Recruitment of MAL and SRF to the Eplin-α promoter. Chromatin immunoprecipitation was performed using starved (un.) and stimulated NIH 3T3 cells (CD, 2 μM; FCS, 15%; 30 min), as indicated. Following chromatin preparation, antibodies specific for SRF (G-20, Santa Cruz) and MAL (homemade rabbit serum #79), or a negative control antibody (ctrl), were used for IP as described [19]. The primers used for amplifying an Eplin-α promoter fragment around the putative CarG box were: → (-178AAAAAGTCTCTCCCTTCCAATGT), ← (-15GTTACTGCCCTGCCACAAG). (A) Cytochalasin treatment induces recruitment of MAL to the Eplin-α and srf gene. Immunoprecipitated and input Eplin-α, srf and gapdh promoter fragments were amplified by conventional PCR and visualised by agarose gel electrophoresis. (B) Real-time PCR was performed from three independent chromatin preparations and IPs. Shown is the relative quantitation of gapdh, srf and Eplin-α promoter fragments in SRF and MAL immunoprecipitates, expressed in % of the input chromatin. Error bars, SEM (n = 3). (C) Quantitation of MAL and SRF recruitment to the Eplin-α, srf and gapdh gene following serum stimulation. Bound Eplin-α in MAL immunoprecipitates was increased 5.8 fold by FCS.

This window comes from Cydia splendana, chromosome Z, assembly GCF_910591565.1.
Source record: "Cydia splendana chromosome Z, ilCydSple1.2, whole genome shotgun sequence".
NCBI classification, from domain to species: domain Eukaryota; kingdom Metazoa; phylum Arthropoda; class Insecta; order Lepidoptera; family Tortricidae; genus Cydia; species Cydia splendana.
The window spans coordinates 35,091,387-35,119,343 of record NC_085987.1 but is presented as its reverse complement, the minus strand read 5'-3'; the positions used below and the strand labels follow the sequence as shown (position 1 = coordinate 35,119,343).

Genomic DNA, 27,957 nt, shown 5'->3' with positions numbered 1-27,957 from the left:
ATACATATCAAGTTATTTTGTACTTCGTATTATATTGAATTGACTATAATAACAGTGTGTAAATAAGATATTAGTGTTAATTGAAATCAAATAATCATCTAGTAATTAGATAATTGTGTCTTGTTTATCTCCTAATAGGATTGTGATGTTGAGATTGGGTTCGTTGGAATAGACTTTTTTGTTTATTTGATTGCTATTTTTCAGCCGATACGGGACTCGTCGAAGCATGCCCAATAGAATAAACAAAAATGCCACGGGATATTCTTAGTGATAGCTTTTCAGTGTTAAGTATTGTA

Based on this study, we conclude that expression of the Eplin-α gene is transcriptionally regulated by actin-MAL signalling. The endogenous mRNA and the promoter of Eplin-α is induced by serum, actin binding drugs, Rho family members [7], constitutively active actin mutants, and MAL, and is negatively controlled by drugs which stabilise the repressive actin-MAL complex, by non-polymerisable actin mutants, and by dominant negative MAL or MRTF knockdown. In addition, the Eplin-α gene recruits SRF and, upon induction, MAL to a region containing a conserved CArG consensus site. The tumor suppressor Eplin-α is thus a novel cytoskeletal target gene regulated by the actin-MAL-SRF pathway. We note that high Eplin expression has been associated with stabilising less dynamic actin structures and enhanced adhesion, whereas SRF knockout and MRTF knockdown was shown to have the opposite effects [23, 24]. Conversely, MAL overexpression results in enhanced cell spreading and antiproliferative effects [19]. Although MRTFs are required for experimental invasion and metastasis, the MAL homolog myocardin was recently described as a tumor suppressor [23, 25]. Our study grants further investigations of the functional connections between MAL/MRTF family members and tumor suppressors such as Eplin-α during cancer progression.